Summer’s scorch was stunning. Nationwide, we saw protests ignite to honor the lives of George Floyd, Tony McDade, Toyin Salau, and the hundreds of thousands of other Black people who have been killed by police in American history. An energy emerged to not just defund the police, but dismantle them entirely. Led predominantly by survivors, many of them Black and Brown, the country swelled into months of dreaming a world without police and the prison industrial complex. The fire of sacred outrage burns still. May it never go out.
As we entered Fall and the National Guard retreated from our neighborhoods, at least for the moment, tactics towards liberation shifted. Survivors understand in our bones how to bend like willows to the needs of survival; for some trans and nonbinary survivors, our gender and sexual identities are just as responsive, flexible, or fluid. While Black and Brown leaders from the Summer’s Black Lives Matter movements have long taught us that urgency is a weapon and ideology of white supremacy, most of us, especially white folks, on the streets and in our sheets still flinch instinctively into urgency culture when faced with crisis. This can be especially true for trans and nonbinary survivors growing up under white supremacy: Trauma primes our bodies and minds to seek the quickest mollification of the threat facing us, and those patterns of threat mollification become entrenched in our very DNA and are replicated by our systems and structures.
It is against these structures that my own white, queercrip, survivor’s body strained this Fall. Thankful that the reactivity of facing down tanks had left our immediate body-spaces, I read Beyond Survival: Strategies and Stories from the Transformative Justice Movement. Edited by transformative justice long-timers Ejeris Dixon and Leah Lakshmi Piepzna-Samarasinha, Beyond Survival is a pulsing, lush anthology of transformative potential written by and for survivor-activist-organizers working in or dreaming about transformative justice. It’s a book written for people who dream solutions other than policing, surveillance, and imprisonment for the people and communities we care about. I devoured its medicine with shaking fingers and a wide open heart. Beyond Survival offered real examples of regular-life folks coming together to support survivors without police by responding to the person who did harm in a transformative rather than punitive way; messing up, missing flights, and neglecting texts; creating entire programs doing one off processes- it medicinally gathered together what worked by and for survivors and the folks who harmed them in their own communities.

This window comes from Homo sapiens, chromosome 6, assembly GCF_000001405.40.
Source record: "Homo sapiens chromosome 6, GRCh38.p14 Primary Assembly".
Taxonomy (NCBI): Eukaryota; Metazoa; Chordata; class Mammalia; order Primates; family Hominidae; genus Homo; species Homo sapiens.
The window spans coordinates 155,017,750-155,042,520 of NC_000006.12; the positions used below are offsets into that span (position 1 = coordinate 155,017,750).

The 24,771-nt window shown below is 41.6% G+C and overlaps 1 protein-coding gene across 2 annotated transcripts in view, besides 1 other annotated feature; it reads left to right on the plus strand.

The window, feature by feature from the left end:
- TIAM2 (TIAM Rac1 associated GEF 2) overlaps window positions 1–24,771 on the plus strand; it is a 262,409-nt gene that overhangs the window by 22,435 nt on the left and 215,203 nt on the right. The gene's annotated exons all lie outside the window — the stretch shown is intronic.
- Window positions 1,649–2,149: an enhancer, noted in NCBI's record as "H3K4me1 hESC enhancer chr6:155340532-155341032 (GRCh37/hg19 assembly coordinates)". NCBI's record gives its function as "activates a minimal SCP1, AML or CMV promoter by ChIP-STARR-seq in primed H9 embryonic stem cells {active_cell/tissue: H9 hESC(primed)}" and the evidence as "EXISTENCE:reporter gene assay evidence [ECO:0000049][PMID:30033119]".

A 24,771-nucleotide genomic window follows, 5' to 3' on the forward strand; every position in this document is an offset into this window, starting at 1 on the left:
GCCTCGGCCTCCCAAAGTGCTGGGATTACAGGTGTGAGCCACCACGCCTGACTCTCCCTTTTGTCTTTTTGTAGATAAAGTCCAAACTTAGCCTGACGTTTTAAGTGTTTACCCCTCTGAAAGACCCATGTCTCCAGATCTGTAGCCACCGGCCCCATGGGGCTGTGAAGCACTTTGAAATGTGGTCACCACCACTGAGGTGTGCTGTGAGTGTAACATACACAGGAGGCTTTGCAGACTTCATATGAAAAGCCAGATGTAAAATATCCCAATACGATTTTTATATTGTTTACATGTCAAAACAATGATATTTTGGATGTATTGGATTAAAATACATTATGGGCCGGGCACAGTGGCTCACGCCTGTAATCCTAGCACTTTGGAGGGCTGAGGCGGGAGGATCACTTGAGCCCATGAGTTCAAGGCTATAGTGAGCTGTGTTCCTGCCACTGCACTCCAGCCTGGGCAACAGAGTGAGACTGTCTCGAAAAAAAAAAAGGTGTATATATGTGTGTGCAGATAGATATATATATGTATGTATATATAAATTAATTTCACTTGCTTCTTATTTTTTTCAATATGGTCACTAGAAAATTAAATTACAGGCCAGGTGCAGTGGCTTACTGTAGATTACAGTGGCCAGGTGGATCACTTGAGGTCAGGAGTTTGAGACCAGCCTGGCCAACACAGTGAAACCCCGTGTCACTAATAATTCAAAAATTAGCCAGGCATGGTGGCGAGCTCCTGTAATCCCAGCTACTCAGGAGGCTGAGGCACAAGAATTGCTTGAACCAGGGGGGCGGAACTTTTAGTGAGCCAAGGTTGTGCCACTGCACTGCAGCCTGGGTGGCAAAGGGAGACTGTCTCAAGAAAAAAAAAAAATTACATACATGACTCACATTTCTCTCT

It was a gorgeous, imperfect book that gave me so much hope in the middle of a seemingly endless pandemic with Summer’s riot smoke still in the air and California newly burning. While I honor that most readers won’t have the capacity to engage in a years-long community accountability process with a survivor and a person who caused harm, or develop their own collective to divest their community from one-off calling the police in cases of intimate partner violence, I think it offers tremendous hope to anyone who picks it up for people, systems, and processes to change and help change. That alone should make it essential reading as 2020 finally comes to a close.
As trans and nonbinary survivors, I think so often we become bookended by expectations of linearity in our storytelling and urgency in (expected) medical transition on the one hand, and stasis in our identities and how we tell our stories on the other. This book centers an inquisitive, iterative, creative, queer, survivor-centered, community-driven process that few of us get to dream, let alone feel- and it asserts that we can feel it in our bodies and communities if we lean out of the normative state systems and what feels forbidden to us as survivors and trans people to dream a bigger, wider, deeper justice for all.
Something that I love about Beyond Survival is that it isn’t a how-to guide as much as a storytelling (if you’d like guides on transformative and other alternative forms of justice, I’d emphatically recommend you dig deeply into www.TransformHarm.org). It welcomes us into the mistakes and the laughter of ground-up organizing that has you sleepless in airports and holding hands across well worn kitchen tables. That kind of queer storytelling brought so much comfort to me during COVID, where our capacity for storytelling has been shattered into six feet and 280 character limit increments. It encouraged me to dream deeper into the networks that COVID is making possible online, to value the kitchen tables we are pulling together across time and space as sacred spaces to help each other heal, build outside of and apart from dominant and dominating systems, reckon with harm, and sing each other home.
Disability and Youth Trauma Specialist
Tristen Taggart is an agender antiviolence activist pursuing their Bachelor’s Degree in Gender, Sexuality, and Women’s Studies and Political Science at Virginia Commonwealth University. Tristen joined FORGE as a Policy and Programming Intern in 2018 and now works as the Disability and Youth Trauma Specialist. Tristen is a queer survivor, community activist, scholar, and direct-support volunteer with an evolving focus on the intersections and divergences of queer survivorship, disability justice, and abolition in the lives of young people. They are thrilled to bring their passion and curiosity to FORGE from their hometown in Richmond, Virginia.